BecsMom
02-24-2009, 03:57 PM
Ok we saw the ortho doctor today and things are way different than I was told originally. First off her curve is to the right not the left. Second its 40 degrees not 33 and third she has multiple curves not just one. Its strange because when we look at her back it appears to curve to the left when you follow her spine up, but its obviously to the right on this x-ray. He said looking at her and looking at the x-ray you would never know it was the same kid. Her back appears very normal. Her pelvis is normal and her shoulders sit straight. Her ribs are slightly off and her shoulder blades protrude but he said based on a physical exam, he would have missed it too.

The original x-ray didn't include her pelvis and lowest part of her back so we definately needed another one. She has a very small curve to the right at the lowest part, a 40 degree right curve between shoulder blades and a tiny curve to the left above that. He said she was a risser 2 possibly 3. He said she is right on that "what do you do" line. He said bracing a curve so high up is not very sucessful, that along with her risser scale he thinks bracing would not be beneficial. But, he said the degree of her scoliosis and the fact that she might have some growth and possibly push her into surgery range makes it iffy to do nothing. He told me to decide and if we wait only wait 4 months to re-xray.
I'm thinking about getting the brace and having her wear it when she is not at school. Would that work? Isn't wearing it a little just in case of growth be better that nothing? Is the only reason to do nothing because of the embarrasment factor at school?
He said he doesn't use the Spinecor and thinks only chiropractors use it anymore, most orthos don't think it works and wouldn't perscribe it. I guess everyone has their own oppinion. I'm just not sure what mine is yet ;-)

Pooka1
02-24-2009, 05:31 PM
Hey. Your daughter's curve sounds very much like my daughter's curve... 40* and almost no rotation. We are going in for radiographs next week to see if the curve has moved.


Is the only reason to do nothing because of the embarrassment factor at school?

A very good reason to do nothing now is that there is no good evidence braces work.

txmarinemom
02-24-2009, 06:28 PM
... A very good reason to do nothing now is that there is no good evidence braces work.

Becsmom, I agree with Sharon in general, and bracing a 44 high thoracic curve (at Risser 2 or 3) *especially* doesn't sound that beneficial. At 44, I suspect the curve is probably going to do what it's going to do - with or without bracing ...

Of course, you have to decide what's best based on the data there is - and your own feelings.

It sounds like your daughter's curve is well balanced, and it IS amazing how well one can hide. Mine was 53 at surgery, and everyone who saw my x-rays (including people who'd seen me in a swimsuit) were stunned. I had compensatory cervical and lumbar curves.

I do find it extremely contradictory the ortho told you bracing a high curve like hers and bracing at her Risser would likely be ineffective, but then said it's "risky to do nothing". There are no other treatment choices (I hope she needs neither) an ortho would prescribe under the scenario outside bracing and surgery: I'd have to push him some more on that. What exactly is he saying?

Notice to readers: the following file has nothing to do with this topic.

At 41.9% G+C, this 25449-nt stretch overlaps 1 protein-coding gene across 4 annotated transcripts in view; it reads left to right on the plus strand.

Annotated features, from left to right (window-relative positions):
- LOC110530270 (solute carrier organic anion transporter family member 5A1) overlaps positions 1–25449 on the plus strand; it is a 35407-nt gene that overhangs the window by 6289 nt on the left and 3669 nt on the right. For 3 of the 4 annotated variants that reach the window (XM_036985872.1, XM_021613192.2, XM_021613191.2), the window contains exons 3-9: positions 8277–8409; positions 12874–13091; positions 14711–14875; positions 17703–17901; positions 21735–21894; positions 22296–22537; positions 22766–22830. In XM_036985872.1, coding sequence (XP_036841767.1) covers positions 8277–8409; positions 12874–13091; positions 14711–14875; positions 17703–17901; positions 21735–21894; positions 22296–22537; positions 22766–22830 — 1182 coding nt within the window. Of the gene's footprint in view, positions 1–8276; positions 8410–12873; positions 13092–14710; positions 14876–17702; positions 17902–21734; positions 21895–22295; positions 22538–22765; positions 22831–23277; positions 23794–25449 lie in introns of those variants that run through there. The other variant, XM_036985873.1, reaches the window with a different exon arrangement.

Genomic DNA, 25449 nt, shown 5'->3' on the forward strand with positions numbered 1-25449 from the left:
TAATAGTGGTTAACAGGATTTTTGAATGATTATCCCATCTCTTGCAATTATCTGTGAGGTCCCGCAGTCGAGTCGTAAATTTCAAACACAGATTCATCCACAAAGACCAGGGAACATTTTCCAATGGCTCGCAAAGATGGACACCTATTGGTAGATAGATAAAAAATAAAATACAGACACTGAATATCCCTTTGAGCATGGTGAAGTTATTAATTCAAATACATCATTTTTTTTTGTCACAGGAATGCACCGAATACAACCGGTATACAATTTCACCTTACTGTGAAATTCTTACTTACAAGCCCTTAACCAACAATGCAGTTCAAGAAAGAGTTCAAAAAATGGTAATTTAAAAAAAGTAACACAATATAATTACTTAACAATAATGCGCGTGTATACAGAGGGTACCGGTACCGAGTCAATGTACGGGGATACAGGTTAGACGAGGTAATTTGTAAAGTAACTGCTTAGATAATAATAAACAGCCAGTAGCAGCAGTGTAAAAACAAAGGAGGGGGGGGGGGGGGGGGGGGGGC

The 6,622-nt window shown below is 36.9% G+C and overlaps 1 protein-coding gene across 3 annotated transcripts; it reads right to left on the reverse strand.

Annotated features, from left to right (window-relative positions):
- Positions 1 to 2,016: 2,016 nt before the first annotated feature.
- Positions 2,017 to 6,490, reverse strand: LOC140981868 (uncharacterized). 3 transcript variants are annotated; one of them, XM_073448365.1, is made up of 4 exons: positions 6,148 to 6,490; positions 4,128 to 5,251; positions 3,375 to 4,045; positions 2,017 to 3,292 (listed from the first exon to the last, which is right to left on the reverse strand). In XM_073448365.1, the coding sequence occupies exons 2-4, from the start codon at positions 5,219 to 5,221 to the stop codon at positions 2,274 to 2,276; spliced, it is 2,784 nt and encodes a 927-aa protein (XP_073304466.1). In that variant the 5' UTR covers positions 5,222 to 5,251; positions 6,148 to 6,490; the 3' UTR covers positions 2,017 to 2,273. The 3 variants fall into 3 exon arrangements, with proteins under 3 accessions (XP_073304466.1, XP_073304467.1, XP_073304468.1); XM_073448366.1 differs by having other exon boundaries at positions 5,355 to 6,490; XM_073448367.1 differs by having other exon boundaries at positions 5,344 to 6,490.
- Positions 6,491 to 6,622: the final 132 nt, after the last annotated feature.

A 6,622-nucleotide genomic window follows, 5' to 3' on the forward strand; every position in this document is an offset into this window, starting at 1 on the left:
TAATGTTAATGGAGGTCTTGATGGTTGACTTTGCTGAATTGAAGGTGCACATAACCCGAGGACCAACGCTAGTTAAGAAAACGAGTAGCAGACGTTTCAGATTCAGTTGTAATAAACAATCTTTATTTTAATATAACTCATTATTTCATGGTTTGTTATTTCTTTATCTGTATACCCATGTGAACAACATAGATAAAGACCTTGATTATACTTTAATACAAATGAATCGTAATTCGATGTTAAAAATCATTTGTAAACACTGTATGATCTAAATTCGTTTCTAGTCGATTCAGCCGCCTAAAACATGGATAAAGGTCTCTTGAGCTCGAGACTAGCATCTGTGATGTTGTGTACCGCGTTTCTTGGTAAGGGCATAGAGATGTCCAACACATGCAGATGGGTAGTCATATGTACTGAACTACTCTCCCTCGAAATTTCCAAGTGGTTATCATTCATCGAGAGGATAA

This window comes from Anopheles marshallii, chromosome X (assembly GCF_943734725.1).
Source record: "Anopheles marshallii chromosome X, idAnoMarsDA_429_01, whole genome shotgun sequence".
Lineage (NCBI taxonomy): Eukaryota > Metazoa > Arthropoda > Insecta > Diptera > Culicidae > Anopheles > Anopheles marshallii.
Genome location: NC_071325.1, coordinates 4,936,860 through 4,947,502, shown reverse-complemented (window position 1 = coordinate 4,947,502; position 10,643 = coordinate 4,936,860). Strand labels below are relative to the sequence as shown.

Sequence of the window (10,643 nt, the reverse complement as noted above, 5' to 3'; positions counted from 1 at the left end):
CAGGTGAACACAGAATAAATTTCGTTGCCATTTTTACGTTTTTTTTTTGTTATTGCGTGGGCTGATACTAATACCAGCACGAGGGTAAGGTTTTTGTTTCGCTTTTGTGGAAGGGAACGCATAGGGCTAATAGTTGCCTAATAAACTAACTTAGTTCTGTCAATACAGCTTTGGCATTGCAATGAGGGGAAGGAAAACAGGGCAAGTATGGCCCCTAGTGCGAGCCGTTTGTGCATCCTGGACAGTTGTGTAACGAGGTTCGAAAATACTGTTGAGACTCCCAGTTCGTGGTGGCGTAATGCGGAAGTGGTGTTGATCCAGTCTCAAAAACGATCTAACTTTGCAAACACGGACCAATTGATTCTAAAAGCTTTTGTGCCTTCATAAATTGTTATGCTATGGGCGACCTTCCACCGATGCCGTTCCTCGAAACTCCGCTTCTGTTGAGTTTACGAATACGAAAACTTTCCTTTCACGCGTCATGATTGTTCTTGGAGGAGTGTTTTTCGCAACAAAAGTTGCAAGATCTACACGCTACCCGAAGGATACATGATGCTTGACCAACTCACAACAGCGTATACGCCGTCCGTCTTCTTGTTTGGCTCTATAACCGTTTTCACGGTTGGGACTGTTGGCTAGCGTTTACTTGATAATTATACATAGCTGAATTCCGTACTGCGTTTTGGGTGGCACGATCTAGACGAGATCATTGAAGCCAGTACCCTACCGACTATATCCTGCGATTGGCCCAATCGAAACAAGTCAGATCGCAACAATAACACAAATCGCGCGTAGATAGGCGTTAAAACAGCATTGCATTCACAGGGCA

You said you're "thinking of getting the brace" ... which brace? You've mentioned Spinecor a few times: Spinecor is not well suited for her type of curve and maturity.

If he's saying the upper end of her curve is likely too high to respond to bracing, I'd think if he DID brace, she'd require a TLSO with superstructure (i.e., a Milwaukee). They're commonly recommended for curves that apex at or above T9 (to get an idea where this falls, the pre-op x-ray in my sig shows my curve ... with an apex at T9). Is he suggesting night bracing with a Milwaukee? I can't say that I've ever heard of one used like that under her circumstances.

There are bending braces specifically made for night time wear (the Providence and Charleston), that apply extra force against the curves, but again ... with a higher apex curve, her current degree and skeletal maturity, I don't know how effective they'd be.

Good luck on whatever you decide to do ...

Regards,
Pam

Andrea
02-25-2009, 08:56 AM
Hello,

you have a physiotherapist in your area she can help you with education and Schroth therapy exercises, you can find her at scoliosisPT.

Good luck, A

cyndawn
03-03-2009, 06:29 PM
Should I request an MRI?

Another question I have is about heredity. I was told years ago I have mild scoliosis (no idea the degree) and my 14 year old son has 11 degree scoliosis/ kyphosis (at least thats what it was last year). Should I have my 16 year old daughter checked too?


I would go with your doctors recommendation on the MRI. Should surgury become a reality, they will definitely need one.

My scoliosis was from a birth defect, but every year I made my son bend over and touch his toes, looked at his back and checked to see if his shoulders and hips were even. Then, starting at age 6 thru 16, I requested the GP to check him out at his yearly physicals.



Cynthia